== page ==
AI's potential runs up against lingering data issues

AMA president, Mayo CIO says there’s still work to be done before can truly gain adoption.
By Jonah Comstock
02:00 PM
AMA president

LAS VEGAS -- Artificial intelligence has huge potential to transform care, but the healthcare system needs to crawl before it can walk, according to a panel of speakers from IBM Watson, the Mayo Clinic, and the American Medical Association at an after hours dinner at HIMSS18 Monday.

“I think this AI stuff is absolutely real, but at the same time we haven’t finished the first job, which is creating systems that are usable by clinicians,” Mayo Clinic Chief Information Officer Cris Ross said.

The panel talked a lot about EHRs which are still the number one pain point for physicians, who are spending twice as much time entering data as seeing paper. That documentation, for the benefit of the payer, reflects a set of priorities that need to be changed according to AMA President James Madara, MD.

“We have to flip this model, starting at the point where we think the truth of the healthcare system is,” he said. “Because what we’re doing today would be the equivalent of General Motors making cars and paying attention to the dealers but not caring at all about the drivers or the mechanics. No other field would do that and yet that’s where we’ve ended up.”

For machine learning to meet its full potential, it needs access to as much data as it can get, which makes data silos a problem for the future of AI as well.

“I think it’s a lot about trust,” IBM Chief Health Officer Kyu Rhee said. “Fundamentally health and healthcare is about trust. Data is such a natural resource and sharing data across multiple stakeholders requires trust. It requires trust from the patient, requires trust from the provider and the payers, and all these different stakeholders that need to connect this data together to bring these insights out.”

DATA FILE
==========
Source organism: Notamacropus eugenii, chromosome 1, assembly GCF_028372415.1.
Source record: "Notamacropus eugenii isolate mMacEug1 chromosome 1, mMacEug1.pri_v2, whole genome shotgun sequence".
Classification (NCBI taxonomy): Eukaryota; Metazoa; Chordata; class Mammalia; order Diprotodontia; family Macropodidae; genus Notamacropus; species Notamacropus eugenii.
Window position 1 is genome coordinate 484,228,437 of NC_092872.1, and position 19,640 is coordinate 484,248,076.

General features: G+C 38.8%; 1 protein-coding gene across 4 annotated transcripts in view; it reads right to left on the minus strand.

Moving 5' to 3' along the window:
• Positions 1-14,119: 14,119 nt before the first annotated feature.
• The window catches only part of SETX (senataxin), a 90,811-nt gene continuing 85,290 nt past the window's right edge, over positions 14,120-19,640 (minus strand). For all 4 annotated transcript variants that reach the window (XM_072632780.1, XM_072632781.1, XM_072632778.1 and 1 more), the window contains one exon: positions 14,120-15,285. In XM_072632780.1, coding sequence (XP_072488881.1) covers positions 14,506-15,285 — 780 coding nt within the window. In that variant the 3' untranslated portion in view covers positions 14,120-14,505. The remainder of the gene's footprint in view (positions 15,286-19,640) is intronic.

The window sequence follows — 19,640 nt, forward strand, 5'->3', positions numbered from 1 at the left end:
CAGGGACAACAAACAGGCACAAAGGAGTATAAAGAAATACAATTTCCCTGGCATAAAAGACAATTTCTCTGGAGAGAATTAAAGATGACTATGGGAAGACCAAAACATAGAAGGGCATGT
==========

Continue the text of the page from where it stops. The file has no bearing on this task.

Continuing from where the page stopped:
So for organizations like the Mayo Clinic to put machine learning to work on things like clinical trial matching and clinical decision support, they have to make their own data resources.

“All enterprise systems want to own the data,” Ross said. “It’s part of how they compete, it’s part of their raison d’être, they just do it that way. And the challenge is that transactional systems are wonderful for transactions but they’re not great for insights. Our example, and I know other people who do the same thing, is we’re essentially replicating all of our data, out of all of our transactional systems, and putting them into a big data environment in which we’re driving all kinds of analytics.”

Mayo is also moving that data environment to the cloud, Ross said, because of omnipresent security concerns.

“We’re getting out of the data center business, moving as much as we can to Azure and Google Cloud,” Ross said. “I think soon onsite data centers will be quaint, like onsite electric plants were circa 1920. But the threats of cyber intrusion are just not going to go away, and once healthcare institutions get buttoned up I’m afraid to say they’re going to go right for the consumer and patient. And we’ll have a moral responsibility to help them protect their data and, in a non-patronizing way, help them to make smart choices about how they steward their data and what risks they may or may not be exposed to.”

Rhee suggested that in addition to keeping data safe and secure, hospitals should make it easier for patients to voluntarily share data toward big data machine learning efforts.

“We have to complement the data privacy and data security thinking with a different concept called data philanthropy,” he said. “In the same way I get to choose to donate my organs when I die, maybe I get to choose to donate my health data when I’m alive.”

Ultimately, AI will succeed when it has enthusiastic buy-in from physicians and patients. Madara thinks that’s a strong possibility if systems are designed right.

“When we look at the history of technology, what we learn is — whether it’s new approaches to therapy or robotic surgery — new technologies that allow physicians to take better care of patients, in an unambiguous way, are rapidly adopted,” he said. “What’s not rapidly adopted are things that don’t work very well, are highly ambiguous, or create more effort.”

Full HIMSS18 Coverage

An inside look at the innovation, education, technology, networking and key events at the HIMSS18 global conference in Las Vegas.

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